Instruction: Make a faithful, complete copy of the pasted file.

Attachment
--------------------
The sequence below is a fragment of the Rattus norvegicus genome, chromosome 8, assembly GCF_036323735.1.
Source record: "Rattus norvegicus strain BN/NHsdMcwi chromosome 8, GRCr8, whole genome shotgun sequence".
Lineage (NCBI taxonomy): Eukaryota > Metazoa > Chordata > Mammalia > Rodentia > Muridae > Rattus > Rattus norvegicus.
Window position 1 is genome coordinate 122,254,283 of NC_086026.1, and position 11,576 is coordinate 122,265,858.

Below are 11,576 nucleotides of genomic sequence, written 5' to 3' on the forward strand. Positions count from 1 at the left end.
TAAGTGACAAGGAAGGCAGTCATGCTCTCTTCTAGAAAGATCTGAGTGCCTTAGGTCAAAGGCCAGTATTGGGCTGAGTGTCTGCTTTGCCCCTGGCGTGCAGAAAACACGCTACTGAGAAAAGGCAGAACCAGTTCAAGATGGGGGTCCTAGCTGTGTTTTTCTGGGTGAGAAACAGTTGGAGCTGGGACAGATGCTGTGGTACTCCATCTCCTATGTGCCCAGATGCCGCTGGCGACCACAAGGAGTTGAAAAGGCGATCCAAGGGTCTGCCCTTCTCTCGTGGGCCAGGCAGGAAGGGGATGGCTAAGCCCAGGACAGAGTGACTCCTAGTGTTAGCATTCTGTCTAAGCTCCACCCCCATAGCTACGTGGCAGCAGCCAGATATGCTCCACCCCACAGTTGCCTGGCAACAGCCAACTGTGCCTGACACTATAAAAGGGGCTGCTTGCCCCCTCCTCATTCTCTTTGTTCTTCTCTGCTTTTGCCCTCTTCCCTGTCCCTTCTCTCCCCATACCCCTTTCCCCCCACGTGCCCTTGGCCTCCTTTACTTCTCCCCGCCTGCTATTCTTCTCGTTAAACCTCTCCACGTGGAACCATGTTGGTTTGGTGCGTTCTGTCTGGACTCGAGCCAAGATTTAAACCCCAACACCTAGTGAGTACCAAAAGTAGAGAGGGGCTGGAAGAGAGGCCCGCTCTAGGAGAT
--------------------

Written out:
The sequence below is a fragment of the Rattus norvegicus genome, chromosome 8, assembly GCF_036323735.1.
Source record: "Rattus norvegicus strain BN/NHsdMcwi chromosome 8, GRCr8, whole genome shotgun sequence".
Lineage (NCBI taxonomy): Eukaryota > Metazoa > Chordata > Mammalia > Rodentia > Muridae > Rattus > Rattus norvegicus.
Window position 1 is genome coordinate 122,254,283 of NC_086026.1, and position 11,576 is coordinate 122,265,858.

Below are 11,576 nucleotides of genomic sequence, written 5' to 3' on the forward strand. Positions count from 1 at the left end.
TAAGTGACAAGGAAGGCAGTCATGCTCTCTTCTAGAAAGATCTGAGTGCCTTAGGTCAAAGGCCAGTATTGGGCTGAGTGTCTGCTTTGCCCCTGGCGTGCAGAAAACACGCTACTGAGAAAAGGCAGAACCAGTTCAAGATGGGGGTCCTAGCTGTGTTTTTCTGGGTGAGAAACAGTTGGAGCTGGGACAGATGCTGTGGTACTCCATCTCCTATGTGCCCAGATGCCGCTGGCGACCACAAGGAGTTGAAAAGGCGATCCAAGGGTCTGCCCTTCTCTCGTGGGCCAGGCAGGAAGGGGATGGCTAAGCCCAGGACAGAGTGACTCCTAGTGTTAGCATTCTGTCTAAGCTCCACCCCCATAGCTACGTGGCAGCAGCCAGATATGCTCCACCCCACAGTTGCCTGGCAACAGCCAACTGTGCCTGACACTATAAAAGGGGCTGCTTGCCCCCTCCTCATTCTCTTTGTTCTTCTCTGCTTTTGCCCTCTTCCCTGTCCCTTCTCTCCCCATACCCCTTTCCCCCCACGTGCCCTTGGCCTCCTTTACTTCTCCCCGCCTGCTATTCTTCTCGTTAAACCTCTCCACGTGGAACCATGTTGGTTTGGTGCGTTCTGTCTGGACTCGAGCCAAGATTTAAACCCCAACACCTAGTGAGTACCAAAAGTAGAGAGGGGCTGGAAGAGAGGCCCGCTCTAGGAGAT